Volcanic passive margins and Phanerozoic foldbelts – a causal relationship?

Erik Lundin1 & Tony Doré2

1Geological Survey of Norway, Leiv Erikssons vei 39, 7491 Trondheim, NORWAY
2Statoil UK Ltd., Statoil House, 11a Regent Street, London SW1Y 4ST, UK.

A broad empirical relationship is observed between the South, Central, and North Atlantic volcanic passive margins and re-opened Late Proterozoic – Phanerozoic fold belts. In contrast, non-volcanic margins occur where: a) cratons were separated, b) Archean mobile belts were followed, or c) Phanerozoic fold belts were transacted at a high angle. It appears that the natural outcome of the Wilson Cycle, when applied to the reactivation of Late Proterozoic - Phanerozoic belts, is volcanic passive margins.

We speculate that remnants of eclogitized orogenic roots may provide a fertile source for melt generation when mixed with mantle peridotite. Tectonically unroofed eclogites, from lower portions of the Caledonian Orogen, are well known in the Western Gneiss Region, SW Norway and are found throughout the Caledonian-Appalachian Orogen, in the Mauritanides of NW Africa, and more sparsely in the Pan-African fold belts. Thus, the re-opened Atlantic fold belts appear to have contained eclogitized roots. Another factor that can be of importance for volcanic margin development is build-up of heat beneath the Pangean supercontinent prior to break-up (see abstract by Daniel Praeg).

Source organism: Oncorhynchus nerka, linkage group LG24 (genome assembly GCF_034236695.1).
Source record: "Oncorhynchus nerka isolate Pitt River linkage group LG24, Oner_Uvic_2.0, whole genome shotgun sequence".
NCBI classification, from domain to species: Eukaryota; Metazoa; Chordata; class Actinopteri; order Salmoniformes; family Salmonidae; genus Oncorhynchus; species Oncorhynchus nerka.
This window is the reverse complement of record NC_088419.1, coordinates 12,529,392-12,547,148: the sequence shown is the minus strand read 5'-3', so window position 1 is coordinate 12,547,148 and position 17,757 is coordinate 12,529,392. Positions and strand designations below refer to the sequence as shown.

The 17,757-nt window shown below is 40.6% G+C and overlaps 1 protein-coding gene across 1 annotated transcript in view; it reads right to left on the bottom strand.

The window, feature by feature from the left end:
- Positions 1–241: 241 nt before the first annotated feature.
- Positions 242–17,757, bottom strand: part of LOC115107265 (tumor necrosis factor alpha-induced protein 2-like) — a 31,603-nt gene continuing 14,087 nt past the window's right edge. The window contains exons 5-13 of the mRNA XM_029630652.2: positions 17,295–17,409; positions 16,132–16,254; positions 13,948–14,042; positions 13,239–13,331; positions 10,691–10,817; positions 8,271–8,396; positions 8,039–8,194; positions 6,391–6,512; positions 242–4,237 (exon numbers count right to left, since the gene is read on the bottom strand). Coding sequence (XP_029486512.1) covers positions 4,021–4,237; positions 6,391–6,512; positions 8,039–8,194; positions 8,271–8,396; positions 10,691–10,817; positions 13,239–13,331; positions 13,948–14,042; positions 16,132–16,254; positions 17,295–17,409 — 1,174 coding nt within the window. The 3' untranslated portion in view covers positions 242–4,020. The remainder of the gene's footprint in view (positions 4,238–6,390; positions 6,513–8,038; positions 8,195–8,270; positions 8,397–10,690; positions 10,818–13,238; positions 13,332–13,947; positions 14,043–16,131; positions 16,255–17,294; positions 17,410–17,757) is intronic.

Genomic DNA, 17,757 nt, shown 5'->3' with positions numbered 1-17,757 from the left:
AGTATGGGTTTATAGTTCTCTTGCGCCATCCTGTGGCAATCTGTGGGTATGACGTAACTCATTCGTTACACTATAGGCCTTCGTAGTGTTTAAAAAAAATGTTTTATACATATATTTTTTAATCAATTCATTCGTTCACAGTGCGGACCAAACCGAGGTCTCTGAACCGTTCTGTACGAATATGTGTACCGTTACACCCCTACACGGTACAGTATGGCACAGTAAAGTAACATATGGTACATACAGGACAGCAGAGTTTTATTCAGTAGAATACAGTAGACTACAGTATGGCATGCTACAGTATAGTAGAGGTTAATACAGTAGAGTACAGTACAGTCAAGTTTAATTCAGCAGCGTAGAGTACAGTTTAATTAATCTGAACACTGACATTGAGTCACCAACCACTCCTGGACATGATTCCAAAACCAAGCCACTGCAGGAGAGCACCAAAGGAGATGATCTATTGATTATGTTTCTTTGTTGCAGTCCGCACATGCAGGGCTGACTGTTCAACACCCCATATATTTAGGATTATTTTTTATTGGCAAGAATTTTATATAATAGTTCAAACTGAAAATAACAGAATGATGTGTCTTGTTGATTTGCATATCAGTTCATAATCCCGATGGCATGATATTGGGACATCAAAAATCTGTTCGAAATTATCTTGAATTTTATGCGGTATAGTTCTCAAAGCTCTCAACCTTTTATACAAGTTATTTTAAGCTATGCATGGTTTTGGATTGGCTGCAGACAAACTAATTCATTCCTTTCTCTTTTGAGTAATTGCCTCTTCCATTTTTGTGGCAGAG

The volcanic or non-volcanic nature of the Arctic margins is poorly known. However, it is possible that the Barentsian Caledonide fold belt influenced the Early Cretaceous magmatism in the Arctic (Svalbard, Franz Josef's Land, Sverdrup Basin, North Greenland, Bennett Island, and the Alpha-Mendeleev Ridge). The Alpha – Mendelev Ridge in the Canada Basin is strikingly analogous to the Greenland – Faroes Ridge, and a similar origin appears likely. The Arctic is a natural choice for further testing of the concept of a relationship between re-opened eclogitized fold belts and volcanic margins.